HP Reverb is a Windows Mixed Reality (WMR) headset and like most WMR headsets, it uses inside-out tracking. This means that cameras on-board the headset track your position in 3D space. In addition to the cameras, there are also gyros that track your orientation (like mobile phones do), but can’t provide perfect full 6dof tracking.
This tracking method is inferior to the lighthouses system of the Vive and Index where you install “lighthouses” which emit energy in the invisible spectrum that is used for tracking. But this increases the cost quite a fair bit.
How is the tracking for the HP Reverb?
Based on my three months of using the HP Reverb:
- It’s good enough if you just want to play seated games like flight sims or racing sims.
- It’s also good enough if you have not previously spoiled by lighthouse tracking. I used the Vive for 3+ years so I was a bit spoiled by that.
- It’s also perfectly fine if you are willing to turn on the lights and make sure the camera has enough objects that it can use to orient itself.
- Field of view: 114°
- Connectivity Technology: Wired
How to improve HP Reverb Tracking?
Remember that the cameras are used in conjunction with the on-board gyors. So even if you cover the cameras, it will still track you somewhat but just not as well. To get best tracking, you need to help the cameras out.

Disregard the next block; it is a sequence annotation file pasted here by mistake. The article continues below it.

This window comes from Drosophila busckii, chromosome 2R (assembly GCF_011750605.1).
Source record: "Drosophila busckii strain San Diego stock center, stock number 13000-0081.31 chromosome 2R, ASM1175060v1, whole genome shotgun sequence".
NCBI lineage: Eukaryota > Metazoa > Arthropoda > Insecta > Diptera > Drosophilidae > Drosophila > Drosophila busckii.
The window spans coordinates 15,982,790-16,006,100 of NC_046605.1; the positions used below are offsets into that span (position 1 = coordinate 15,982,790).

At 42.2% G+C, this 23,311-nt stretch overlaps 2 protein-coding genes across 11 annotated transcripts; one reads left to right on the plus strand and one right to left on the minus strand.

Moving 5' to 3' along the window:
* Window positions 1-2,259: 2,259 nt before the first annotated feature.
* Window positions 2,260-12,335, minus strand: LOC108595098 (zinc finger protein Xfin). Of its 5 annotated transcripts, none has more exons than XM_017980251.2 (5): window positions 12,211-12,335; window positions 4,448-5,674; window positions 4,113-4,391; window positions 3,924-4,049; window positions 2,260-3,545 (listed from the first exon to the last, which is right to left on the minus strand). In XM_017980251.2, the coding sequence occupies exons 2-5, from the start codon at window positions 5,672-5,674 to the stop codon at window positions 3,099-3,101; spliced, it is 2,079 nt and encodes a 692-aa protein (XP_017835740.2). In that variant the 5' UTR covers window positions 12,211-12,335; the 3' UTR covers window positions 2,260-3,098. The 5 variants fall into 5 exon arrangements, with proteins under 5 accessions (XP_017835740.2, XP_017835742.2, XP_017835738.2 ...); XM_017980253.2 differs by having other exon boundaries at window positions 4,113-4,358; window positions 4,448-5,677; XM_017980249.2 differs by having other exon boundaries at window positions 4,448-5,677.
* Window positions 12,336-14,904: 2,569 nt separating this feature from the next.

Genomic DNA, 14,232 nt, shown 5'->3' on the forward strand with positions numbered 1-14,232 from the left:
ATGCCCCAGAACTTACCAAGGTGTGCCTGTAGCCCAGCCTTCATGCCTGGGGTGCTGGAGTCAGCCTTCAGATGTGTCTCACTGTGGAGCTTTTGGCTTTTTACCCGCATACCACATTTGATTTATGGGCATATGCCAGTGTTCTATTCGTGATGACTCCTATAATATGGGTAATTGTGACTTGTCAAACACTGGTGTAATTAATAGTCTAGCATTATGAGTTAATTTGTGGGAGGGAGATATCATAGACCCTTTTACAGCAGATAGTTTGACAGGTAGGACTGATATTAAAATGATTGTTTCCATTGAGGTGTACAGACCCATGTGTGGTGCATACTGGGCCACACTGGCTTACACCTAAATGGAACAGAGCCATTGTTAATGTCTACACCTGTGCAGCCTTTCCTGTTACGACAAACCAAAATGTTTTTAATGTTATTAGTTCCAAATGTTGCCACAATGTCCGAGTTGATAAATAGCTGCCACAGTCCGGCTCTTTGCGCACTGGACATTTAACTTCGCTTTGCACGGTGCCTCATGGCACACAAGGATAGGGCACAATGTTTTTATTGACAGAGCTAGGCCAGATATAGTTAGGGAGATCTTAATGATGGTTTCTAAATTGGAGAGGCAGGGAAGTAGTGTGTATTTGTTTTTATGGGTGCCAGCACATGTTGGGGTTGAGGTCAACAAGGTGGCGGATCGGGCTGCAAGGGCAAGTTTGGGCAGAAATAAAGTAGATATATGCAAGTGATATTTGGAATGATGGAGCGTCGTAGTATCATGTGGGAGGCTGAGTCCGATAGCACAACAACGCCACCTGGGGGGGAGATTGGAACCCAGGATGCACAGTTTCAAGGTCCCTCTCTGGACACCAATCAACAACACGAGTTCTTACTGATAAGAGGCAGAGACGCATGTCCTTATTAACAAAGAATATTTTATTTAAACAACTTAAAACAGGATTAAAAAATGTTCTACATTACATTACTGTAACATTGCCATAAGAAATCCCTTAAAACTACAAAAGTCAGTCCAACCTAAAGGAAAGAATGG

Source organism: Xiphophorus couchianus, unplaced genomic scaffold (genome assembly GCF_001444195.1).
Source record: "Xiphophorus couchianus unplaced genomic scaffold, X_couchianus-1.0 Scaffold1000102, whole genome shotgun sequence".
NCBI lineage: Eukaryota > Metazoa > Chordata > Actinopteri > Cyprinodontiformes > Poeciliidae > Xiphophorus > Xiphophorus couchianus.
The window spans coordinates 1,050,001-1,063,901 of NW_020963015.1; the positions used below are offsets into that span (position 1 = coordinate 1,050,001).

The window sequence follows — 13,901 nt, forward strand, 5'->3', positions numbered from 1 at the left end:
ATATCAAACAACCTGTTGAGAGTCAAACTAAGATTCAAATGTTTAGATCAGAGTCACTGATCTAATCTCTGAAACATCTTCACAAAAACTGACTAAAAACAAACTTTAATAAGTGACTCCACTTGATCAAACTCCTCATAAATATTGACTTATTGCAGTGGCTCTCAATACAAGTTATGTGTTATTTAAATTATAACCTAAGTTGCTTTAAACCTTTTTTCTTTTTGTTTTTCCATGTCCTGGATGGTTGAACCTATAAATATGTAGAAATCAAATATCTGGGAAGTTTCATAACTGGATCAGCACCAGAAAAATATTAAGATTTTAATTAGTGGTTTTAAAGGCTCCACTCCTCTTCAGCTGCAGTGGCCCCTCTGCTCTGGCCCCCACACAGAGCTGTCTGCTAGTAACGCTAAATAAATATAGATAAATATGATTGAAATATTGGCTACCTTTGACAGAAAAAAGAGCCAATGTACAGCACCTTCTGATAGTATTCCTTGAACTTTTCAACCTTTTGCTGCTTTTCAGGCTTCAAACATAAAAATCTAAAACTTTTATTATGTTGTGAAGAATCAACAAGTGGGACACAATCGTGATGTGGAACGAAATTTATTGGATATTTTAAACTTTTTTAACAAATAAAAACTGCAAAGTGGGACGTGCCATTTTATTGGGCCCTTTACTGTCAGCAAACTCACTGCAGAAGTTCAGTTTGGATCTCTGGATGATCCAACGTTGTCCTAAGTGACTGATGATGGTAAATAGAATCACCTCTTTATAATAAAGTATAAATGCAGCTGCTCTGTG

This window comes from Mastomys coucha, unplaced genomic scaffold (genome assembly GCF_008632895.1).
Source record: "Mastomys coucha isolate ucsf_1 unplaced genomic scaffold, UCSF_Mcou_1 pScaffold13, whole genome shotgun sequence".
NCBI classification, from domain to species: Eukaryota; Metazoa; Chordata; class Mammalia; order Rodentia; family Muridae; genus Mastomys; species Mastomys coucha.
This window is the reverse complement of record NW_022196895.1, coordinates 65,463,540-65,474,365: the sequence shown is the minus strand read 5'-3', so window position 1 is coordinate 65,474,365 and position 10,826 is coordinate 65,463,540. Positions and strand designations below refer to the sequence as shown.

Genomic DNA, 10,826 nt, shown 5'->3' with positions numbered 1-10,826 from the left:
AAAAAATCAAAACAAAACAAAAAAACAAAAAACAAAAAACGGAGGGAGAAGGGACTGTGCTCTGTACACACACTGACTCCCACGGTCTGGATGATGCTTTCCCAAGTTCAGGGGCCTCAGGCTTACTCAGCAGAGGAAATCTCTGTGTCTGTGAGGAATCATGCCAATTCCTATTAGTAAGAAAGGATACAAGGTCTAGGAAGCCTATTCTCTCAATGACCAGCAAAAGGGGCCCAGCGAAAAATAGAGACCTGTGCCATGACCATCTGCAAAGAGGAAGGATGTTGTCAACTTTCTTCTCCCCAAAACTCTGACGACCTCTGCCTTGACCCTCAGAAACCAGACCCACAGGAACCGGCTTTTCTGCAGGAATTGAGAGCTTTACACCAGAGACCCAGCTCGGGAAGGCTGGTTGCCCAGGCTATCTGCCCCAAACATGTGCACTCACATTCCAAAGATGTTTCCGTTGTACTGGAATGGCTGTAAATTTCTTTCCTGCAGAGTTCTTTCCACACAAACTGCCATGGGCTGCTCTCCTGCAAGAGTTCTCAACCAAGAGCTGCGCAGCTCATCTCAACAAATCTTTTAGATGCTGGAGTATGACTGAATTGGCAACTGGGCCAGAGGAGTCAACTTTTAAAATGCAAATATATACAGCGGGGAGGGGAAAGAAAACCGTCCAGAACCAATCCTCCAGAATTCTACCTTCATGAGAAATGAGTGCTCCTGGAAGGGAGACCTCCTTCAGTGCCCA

1. Make sure your play space is well-lit. The cameras can’t function if they can’t see clearly.
2. If you are in a big empty room with just white walls, then the camera will have a harder time figuring out if you are moving. I guess you get where I am going with this? It’s time to get messy!
But on a more serious note, what this means is that having objects that any camera can see clearly will help.
3. Reflective surfaces like mirrors, windows etc. can be bad too. Even massive TV screens may affect tracking. Frankly, I did not have much of an issue with this myself, but it’s something you might want to look into if you are having issues.
These tips apply for all inside-out tracking VR headsets.